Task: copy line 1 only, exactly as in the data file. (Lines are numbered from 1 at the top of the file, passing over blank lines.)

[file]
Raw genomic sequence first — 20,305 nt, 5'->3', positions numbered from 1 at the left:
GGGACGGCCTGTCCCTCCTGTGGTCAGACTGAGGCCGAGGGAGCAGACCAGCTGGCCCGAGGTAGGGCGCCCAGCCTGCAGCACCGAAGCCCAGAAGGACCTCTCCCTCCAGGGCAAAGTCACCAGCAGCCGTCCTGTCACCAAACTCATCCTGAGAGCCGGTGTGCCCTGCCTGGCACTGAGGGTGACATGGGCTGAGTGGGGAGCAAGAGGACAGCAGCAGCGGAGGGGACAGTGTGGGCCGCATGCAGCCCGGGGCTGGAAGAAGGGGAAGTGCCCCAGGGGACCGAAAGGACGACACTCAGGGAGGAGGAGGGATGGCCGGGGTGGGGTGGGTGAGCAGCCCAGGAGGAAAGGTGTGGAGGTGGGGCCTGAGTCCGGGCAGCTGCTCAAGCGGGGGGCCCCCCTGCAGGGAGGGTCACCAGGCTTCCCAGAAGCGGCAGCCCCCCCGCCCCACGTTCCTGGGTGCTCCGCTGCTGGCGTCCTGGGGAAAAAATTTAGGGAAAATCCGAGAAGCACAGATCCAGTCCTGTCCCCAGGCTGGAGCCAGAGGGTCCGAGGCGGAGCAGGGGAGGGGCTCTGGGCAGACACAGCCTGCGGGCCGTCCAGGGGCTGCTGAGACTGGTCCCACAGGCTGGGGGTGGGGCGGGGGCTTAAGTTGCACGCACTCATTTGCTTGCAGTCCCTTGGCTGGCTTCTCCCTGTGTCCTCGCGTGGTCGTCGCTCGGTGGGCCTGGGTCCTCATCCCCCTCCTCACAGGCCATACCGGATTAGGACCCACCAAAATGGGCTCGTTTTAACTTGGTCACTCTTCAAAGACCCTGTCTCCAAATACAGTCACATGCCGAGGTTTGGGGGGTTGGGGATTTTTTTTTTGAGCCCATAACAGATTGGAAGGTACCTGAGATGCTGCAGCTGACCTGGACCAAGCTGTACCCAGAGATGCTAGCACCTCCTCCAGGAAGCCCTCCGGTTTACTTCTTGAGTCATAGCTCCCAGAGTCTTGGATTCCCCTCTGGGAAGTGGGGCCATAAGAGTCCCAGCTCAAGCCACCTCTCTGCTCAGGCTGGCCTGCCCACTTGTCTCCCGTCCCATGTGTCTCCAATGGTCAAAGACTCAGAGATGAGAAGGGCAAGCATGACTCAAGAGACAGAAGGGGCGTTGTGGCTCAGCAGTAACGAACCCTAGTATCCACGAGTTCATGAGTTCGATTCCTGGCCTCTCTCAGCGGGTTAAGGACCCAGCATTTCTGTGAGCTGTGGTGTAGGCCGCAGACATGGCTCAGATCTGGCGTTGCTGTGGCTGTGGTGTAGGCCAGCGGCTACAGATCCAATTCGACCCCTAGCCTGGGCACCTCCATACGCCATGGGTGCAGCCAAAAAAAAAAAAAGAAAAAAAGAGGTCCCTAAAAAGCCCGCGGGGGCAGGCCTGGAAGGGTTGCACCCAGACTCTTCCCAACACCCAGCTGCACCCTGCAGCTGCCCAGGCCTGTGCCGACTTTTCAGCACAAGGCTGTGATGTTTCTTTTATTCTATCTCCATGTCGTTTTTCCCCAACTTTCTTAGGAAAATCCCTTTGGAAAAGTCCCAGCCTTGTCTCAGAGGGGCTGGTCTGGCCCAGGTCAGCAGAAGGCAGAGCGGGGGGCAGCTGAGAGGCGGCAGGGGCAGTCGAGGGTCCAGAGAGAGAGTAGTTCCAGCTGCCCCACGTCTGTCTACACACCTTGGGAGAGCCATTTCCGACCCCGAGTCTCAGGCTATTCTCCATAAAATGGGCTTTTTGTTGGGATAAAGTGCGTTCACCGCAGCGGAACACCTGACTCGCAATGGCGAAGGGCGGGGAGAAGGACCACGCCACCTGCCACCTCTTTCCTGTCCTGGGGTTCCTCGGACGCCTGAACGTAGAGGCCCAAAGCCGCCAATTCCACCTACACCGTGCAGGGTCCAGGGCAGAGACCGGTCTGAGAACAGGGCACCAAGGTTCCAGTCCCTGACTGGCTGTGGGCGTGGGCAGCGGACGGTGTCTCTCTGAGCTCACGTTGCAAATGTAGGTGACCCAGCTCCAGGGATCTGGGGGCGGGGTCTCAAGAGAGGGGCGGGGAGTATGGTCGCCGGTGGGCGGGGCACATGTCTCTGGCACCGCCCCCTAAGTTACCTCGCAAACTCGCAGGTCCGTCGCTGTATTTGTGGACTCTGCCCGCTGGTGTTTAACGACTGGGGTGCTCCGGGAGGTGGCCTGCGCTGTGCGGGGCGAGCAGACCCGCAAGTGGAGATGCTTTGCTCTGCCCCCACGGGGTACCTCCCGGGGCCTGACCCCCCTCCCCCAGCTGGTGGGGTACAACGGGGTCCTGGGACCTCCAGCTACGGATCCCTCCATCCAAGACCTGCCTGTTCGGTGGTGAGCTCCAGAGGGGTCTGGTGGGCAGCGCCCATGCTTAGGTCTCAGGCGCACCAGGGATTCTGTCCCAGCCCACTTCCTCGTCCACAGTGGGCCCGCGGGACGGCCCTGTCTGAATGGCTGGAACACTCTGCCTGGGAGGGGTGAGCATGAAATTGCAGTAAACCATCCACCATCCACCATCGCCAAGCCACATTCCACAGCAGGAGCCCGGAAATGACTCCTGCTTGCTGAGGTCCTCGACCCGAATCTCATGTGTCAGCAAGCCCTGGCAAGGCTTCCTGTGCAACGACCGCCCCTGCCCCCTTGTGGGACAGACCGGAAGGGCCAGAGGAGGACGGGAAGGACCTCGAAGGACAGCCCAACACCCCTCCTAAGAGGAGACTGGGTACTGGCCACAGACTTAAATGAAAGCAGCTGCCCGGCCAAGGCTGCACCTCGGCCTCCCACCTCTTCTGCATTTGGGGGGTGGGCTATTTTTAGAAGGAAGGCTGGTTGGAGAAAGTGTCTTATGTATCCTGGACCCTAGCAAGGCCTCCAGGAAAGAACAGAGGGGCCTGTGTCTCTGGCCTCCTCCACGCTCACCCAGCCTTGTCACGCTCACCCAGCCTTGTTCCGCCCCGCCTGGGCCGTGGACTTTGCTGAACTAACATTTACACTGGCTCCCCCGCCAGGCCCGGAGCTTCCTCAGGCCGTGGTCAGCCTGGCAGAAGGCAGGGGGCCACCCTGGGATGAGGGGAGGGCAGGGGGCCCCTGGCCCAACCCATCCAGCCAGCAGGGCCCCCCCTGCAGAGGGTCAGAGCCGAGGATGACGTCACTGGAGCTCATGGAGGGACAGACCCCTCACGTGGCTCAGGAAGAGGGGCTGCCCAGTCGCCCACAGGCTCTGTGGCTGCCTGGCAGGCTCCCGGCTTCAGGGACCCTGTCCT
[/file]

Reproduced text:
Raw genomic sequence first — 20,305 nt, 5'->3', positions numbered from 1 at the left: